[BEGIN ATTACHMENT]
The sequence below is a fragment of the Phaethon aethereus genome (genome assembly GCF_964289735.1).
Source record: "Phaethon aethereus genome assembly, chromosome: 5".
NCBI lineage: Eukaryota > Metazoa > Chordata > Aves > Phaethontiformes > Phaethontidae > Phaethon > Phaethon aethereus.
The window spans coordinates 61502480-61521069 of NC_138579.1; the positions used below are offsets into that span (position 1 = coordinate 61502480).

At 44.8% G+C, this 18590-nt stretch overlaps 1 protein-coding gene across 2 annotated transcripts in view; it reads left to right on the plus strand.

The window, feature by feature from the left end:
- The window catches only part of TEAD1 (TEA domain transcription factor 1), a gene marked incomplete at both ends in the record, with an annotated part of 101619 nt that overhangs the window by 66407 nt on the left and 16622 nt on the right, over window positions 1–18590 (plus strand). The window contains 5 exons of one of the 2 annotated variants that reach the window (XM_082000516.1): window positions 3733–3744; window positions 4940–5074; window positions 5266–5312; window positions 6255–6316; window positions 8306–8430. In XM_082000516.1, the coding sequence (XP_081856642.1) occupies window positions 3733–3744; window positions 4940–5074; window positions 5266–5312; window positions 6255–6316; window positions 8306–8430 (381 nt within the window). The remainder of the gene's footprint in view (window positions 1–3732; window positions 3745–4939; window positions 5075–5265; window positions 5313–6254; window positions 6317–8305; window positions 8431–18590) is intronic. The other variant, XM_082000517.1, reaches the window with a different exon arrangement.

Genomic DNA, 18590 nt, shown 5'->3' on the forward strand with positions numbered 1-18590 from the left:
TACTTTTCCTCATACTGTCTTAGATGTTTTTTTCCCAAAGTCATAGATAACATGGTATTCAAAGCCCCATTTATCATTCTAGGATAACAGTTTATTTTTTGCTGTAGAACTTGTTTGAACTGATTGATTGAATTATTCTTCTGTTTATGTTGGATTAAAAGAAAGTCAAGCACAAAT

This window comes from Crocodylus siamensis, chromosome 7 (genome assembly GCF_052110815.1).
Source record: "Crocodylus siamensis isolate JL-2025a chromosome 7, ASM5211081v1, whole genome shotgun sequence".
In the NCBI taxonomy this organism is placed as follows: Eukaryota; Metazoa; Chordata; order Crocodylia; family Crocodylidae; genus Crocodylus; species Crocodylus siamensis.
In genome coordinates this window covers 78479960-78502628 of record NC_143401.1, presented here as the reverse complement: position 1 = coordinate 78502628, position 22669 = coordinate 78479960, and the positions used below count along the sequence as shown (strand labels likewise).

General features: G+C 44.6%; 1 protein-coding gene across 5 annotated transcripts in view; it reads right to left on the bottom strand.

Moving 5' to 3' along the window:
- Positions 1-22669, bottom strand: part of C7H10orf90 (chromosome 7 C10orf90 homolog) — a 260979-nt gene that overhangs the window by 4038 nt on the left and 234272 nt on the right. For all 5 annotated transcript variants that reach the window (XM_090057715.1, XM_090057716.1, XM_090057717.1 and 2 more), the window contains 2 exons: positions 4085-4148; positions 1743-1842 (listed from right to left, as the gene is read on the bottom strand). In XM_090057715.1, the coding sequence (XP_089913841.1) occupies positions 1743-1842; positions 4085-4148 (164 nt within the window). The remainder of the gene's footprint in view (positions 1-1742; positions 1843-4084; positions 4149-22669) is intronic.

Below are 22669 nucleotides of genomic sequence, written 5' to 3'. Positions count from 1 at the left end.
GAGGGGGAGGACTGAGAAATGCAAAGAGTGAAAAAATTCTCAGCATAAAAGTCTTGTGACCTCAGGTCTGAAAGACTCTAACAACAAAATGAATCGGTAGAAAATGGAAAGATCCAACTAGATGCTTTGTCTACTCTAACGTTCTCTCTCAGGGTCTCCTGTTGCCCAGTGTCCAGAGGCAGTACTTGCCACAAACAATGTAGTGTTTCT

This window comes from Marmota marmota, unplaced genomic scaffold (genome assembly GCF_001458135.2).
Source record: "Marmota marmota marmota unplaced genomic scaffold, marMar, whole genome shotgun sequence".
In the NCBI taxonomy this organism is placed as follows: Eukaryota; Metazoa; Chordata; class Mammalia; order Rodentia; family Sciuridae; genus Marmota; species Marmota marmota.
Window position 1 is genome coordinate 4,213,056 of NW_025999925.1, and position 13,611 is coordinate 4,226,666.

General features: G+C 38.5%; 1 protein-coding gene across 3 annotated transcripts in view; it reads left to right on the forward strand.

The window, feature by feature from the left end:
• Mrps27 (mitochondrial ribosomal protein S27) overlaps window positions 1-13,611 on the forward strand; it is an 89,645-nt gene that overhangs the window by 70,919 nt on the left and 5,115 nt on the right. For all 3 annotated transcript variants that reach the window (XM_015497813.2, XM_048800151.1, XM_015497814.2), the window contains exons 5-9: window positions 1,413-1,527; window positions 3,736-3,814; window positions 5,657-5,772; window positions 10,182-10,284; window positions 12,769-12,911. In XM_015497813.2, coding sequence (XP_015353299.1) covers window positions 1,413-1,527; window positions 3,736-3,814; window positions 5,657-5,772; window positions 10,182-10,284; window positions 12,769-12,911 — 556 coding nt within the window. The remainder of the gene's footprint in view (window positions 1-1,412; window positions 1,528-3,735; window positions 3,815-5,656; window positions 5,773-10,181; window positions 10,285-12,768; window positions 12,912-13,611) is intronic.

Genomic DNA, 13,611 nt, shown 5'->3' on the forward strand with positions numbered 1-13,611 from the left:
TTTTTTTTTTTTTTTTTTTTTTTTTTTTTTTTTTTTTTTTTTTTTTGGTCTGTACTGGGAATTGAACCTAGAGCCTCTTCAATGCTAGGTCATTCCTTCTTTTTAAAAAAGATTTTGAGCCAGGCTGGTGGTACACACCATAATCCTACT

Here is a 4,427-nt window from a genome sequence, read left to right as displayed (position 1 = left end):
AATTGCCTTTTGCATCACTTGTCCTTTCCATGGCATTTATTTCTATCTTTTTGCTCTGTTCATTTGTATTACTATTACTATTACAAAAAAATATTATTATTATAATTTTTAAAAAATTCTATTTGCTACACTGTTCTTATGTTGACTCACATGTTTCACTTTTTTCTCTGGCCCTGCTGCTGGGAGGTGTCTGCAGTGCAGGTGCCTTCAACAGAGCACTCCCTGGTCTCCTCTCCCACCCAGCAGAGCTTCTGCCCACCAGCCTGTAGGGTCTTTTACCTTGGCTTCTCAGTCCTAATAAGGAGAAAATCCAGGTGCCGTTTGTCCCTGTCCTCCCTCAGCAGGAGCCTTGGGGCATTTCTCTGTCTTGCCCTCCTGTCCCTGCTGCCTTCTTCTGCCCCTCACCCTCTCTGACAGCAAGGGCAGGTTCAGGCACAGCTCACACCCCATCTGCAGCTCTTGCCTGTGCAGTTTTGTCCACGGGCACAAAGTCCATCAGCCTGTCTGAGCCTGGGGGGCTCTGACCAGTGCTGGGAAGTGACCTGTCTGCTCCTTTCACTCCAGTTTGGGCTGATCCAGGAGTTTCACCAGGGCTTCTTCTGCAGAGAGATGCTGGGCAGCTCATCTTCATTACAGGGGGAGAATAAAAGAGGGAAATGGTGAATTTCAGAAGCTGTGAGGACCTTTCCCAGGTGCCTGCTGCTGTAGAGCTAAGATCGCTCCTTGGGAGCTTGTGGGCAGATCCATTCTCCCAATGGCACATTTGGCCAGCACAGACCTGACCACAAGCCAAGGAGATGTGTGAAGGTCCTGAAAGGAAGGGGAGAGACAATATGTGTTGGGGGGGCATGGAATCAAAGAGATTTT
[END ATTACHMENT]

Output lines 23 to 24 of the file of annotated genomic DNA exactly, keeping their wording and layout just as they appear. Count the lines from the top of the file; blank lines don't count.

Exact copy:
General features: G+C 38.5%; 1 protein-coding gene across 3 annotated transcripts in view; it reads left to right on the forward strand.

The window, feature by feature from the left end: